To get to the lakes on Fraser we got to drive through the island’s stunning rainforests. Some areas weren’t as smooth as the beach front, in fact it got very bumpy very quickly, which added to the whole 4WDriving experience.
We also heard many kinds of Australian birds including the kookaburra. You’ll know when you hear one because they literally sound like they’re laughing at you.
Another really cool spot worth visiting while on Fraser Island is Eli Creek. The water at Eli Creek is so clean that even our guide told us to empty our water tanks and fill it up with the water there. At first I thought he was joking because so many people swim here, but the water is constantly flowing downstream so each day it’s actually filled with fresh clean drinking water.
We got given inflatable tubes that we took to the beginning of the creek and could peacefully flow down stream in them. It was very relaxing (but do note that the water is cold!)
If you like hiking, you’ll love getting to the top of Indian Head, the most easterly point on Fraser Island.
The views here are amazing and if you’re lucky you’ll get a birds eye view of fish, manta rays and may even spot a shark.
At some point while travelling along Seventy Mile Beach you’ll come across the Maheno shipwreck, a photo opportunity not to be missed.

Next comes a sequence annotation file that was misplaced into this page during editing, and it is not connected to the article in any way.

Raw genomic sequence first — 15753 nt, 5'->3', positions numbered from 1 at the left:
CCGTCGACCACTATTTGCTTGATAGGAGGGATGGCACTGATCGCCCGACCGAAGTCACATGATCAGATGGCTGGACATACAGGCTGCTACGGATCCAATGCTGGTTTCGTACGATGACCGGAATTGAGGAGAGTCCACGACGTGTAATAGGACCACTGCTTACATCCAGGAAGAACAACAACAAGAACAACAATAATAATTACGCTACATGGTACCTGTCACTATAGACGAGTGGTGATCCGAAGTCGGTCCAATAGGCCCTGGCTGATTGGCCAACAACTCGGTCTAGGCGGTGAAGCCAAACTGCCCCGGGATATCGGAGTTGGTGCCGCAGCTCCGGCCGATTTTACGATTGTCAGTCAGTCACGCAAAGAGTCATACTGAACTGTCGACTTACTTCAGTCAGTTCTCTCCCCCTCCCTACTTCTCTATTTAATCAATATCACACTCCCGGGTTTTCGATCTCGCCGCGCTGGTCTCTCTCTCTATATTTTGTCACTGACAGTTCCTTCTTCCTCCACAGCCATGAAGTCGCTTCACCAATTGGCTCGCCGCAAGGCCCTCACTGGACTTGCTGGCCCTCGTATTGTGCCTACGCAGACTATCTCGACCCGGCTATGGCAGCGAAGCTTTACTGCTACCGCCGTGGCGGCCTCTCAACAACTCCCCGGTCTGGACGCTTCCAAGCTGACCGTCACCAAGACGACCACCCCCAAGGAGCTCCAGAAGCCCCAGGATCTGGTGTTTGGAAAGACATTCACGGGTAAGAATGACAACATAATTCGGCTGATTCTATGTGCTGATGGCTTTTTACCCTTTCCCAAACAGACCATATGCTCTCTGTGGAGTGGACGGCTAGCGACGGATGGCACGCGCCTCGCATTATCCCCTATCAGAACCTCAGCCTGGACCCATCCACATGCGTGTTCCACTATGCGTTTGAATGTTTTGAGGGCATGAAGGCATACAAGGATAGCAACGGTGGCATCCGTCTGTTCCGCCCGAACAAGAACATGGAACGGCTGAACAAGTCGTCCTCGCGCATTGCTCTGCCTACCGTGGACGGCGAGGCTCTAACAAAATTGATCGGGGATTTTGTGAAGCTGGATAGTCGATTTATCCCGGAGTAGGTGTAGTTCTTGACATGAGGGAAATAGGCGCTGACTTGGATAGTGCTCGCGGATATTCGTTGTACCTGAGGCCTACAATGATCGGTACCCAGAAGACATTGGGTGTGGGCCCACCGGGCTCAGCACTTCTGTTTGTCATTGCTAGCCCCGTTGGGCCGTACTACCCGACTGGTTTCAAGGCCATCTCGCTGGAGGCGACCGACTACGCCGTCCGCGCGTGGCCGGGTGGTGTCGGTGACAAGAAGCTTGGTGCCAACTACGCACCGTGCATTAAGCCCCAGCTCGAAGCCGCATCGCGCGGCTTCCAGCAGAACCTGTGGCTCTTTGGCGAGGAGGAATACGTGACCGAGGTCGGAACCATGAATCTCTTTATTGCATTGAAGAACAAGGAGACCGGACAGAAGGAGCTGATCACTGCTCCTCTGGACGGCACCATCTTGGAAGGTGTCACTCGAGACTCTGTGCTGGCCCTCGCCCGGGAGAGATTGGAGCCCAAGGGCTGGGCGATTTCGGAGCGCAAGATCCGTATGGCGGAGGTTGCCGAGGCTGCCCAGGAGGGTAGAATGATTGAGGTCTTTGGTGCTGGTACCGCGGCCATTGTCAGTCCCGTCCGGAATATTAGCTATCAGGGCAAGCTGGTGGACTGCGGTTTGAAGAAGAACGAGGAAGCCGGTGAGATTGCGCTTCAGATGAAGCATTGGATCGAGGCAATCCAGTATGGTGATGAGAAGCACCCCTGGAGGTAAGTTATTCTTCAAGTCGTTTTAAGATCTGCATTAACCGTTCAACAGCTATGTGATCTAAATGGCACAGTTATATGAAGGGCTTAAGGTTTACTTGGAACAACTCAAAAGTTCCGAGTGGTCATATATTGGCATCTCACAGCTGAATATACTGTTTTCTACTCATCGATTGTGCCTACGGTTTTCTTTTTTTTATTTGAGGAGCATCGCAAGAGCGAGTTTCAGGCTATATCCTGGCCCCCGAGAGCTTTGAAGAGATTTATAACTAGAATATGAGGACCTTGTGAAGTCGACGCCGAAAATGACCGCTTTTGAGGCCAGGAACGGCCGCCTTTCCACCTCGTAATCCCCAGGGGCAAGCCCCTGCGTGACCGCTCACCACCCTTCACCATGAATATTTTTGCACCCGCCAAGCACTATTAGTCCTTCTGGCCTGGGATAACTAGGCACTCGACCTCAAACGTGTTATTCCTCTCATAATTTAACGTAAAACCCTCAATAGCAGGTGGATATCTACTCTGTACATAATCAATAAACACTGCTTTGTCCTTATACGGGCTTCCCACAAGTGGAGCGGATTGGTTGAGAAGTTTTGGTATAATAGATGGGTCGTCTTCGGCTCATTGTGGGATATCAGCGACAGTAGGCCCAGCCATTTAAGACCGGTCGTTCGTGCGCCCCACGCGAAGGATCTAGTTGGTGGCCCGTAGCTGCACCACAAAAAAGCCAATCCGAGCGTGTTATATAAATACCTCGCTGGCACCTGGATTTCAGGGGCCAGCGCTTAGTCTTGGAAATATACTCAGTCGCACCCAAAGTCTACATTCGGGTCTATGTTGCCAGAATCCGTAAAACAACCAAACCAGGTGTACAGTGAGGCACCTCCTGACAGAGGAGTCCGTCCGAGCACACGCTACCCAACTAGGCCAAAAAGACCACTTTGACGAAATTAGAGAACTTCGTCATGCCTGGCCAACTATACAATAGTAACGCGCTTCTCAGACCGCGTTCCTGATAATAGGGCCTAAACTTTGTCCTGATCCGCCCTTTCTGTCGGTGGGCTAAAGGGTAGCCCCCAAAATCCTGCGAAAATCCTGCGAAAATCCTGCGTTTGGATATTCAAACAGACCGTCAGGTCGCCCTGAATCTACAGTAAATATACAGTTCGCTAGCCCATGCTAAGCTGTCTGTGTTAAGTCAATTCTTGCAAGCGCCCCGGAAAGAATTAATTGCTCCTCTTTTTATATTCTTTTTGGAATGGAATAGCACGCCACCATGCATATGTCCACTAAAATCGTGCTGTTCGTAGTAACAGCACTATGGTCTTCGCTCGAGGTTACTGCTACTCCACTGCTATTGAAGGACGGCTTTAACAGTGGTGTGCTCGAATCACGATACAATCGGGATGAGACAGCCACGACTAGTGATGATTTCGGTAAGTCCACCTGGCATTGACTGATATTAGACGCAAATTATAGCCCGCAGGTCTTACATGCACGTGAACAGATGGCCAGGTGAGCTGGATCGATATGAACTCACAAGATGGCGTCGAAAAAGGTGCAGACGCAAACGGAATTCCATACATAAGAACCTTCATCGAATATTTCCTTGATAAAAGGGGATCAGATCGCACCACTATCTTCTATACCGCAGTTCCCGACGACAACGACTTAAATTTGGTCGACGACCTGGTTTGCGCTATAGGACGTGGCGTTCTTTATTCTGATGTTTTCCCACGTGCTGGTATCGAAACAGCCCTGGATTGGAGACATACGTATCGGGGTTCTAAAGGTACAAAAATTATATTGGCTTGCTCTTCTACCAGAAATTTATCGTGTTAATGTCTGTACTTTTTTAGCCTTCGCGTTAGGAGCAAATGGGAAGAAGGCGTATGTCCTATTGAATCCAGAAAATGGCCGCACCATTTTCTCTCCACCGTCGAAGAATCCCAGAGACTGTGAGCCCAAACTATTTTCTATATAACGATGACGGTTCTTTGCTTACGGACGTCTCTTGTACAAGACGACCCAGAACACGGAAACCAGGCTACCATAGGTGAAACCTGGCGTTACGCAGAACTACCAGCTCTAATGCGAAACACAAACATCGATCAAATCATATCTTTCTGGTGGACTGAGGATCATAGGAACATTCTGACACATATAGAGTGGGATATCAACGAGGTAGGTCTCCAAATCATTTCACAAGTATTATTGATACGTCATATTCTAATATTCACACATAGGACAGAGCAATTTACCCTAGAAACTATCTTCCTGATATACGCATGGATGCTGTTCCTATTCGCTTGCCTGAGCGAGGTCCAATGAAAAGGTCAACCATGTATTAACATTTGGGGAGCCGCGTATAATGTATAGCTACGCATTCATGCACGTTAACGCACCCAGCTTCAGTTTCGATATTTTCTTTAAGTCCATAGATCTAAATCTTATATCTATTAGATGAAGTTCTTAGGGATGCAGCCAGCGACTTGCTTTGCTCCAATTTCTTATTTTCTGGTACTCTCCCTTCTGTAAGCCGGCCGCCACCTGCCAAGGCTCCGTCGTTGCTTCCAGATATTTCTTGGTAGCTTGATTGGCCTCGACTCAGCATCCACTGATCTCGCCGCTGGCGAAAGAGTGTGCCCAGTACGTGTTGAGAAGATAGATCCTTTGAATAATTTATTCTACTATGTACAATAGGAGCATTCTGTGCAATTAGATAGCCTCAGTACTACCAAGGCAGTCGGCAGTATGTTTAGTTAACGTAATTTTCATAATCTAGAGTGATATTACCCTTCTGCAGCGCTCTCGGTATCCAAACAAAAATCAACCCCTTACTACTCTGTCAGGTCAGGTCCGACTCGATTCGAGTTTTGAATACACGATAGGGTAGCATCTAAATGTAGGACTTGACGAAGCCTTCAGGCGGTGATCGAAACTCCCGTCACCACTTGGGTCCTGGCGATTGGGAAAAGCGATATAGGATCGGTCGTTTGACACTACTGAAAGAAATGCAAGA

Our guide taught us a bit of history about this ship back in World War II, which was really interesting.
Back at camp we had a ‘last night’ party with other tour groups who were staying there. So the following morning it was very refreshing to cure the hangover by jumping into Lake Wabby, the last stop of our tour. Though we did have to get through a 45 minute hike through giant sand dunes to get here!
Lake Wabby is also filled with those little fish that like to eat the dead skin off your feet, so we basically got a free foot massage.
After the dip we had lunch with our group and started heading back to the ferry to Rainbow beach for another night at Dingos Backpacker Resort.
Tip: While you’re at Dingos Backpackers Resort you’ve got to take a photo with the rainbow wall.
If you do this backpacker tour of Fraser Island I can pretty much guarantee that you’ll have fun and meet plenty of people that will become your friends…
…and who you may end up travelling further up or down the coast with.
I hope you enjoyed reading this post and are excited to add Fraser Island to your Australian itinerary. Feel free to send me a message if you’re wanting to book a tour as I can refer you to an agent that I know will look after you.
Have you been on a Fraser Island tour before? Do you know of any other secret places on the island that tours don’t go to? Leave us a comment…